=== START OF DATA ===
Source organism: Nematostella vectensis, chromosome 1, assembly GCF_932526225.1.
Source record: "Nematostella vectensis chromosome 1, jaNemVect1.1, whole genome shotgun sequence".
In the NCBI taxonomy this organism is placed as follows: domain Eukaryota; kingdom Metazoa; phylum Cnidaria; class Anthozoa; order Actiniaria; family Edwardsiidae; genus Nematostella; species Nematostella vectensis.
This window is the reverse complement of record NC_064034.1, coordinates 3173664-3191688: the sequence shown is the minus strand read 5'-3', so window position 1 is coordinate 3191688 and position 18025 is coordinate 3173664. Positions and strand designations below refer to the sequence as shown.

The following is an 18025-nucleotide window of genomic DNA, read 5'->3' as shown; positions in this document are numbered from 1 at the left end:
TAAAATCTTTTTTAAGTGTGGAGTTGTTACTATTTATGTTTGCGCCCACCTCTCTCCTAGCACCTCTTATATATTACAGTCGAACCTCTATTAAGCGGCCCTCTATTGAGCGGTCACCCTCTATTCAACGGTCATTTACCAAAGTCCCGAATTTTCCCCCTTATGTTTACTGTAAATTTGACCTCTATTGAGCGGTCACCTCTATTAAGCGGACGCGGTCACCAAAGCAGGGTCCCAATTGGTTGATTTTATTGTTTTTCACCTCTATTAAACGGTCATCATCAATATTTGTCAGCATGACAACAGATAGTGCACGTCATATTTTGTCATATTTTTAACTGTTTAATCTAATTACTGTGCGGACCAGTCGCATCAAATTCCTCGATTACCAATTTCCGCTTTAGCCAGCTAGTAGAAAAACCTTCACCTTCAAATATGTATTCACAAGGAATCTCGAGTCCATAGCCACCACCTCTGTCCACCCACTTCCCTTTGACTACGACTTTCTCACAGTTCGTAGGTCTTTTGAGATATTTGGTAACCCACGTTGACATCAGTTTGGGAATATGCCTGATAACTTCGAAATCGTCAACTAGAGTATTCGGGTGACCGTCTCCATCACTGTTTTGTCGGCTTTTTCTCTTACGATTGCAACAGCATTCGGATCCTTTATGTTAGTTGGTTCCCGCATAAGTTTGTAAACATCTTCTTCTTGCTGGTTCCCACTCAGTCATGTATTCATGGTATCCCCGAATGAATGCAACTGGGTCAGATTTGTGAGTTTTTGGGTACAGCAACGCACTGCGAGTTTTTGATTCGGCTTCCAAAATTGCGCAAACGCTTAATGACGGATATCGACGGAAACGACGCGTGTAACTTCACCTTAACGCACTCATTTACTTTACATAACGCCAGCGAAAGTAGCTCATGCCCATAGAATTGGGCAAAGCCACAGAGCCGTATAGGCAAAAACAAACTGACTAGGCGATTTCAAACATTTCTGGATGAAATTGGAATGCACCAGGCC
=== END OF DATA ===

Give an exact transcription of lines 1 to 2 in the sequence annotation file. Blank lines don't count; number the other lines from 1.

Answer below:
Source organism: Nematostella vectensis, chromosome 1, assembly GCF_932526225.1.
Source record: "Nematostella vectensis chromosome 1, jaNemVect1.1, whole genome shotgun sequence".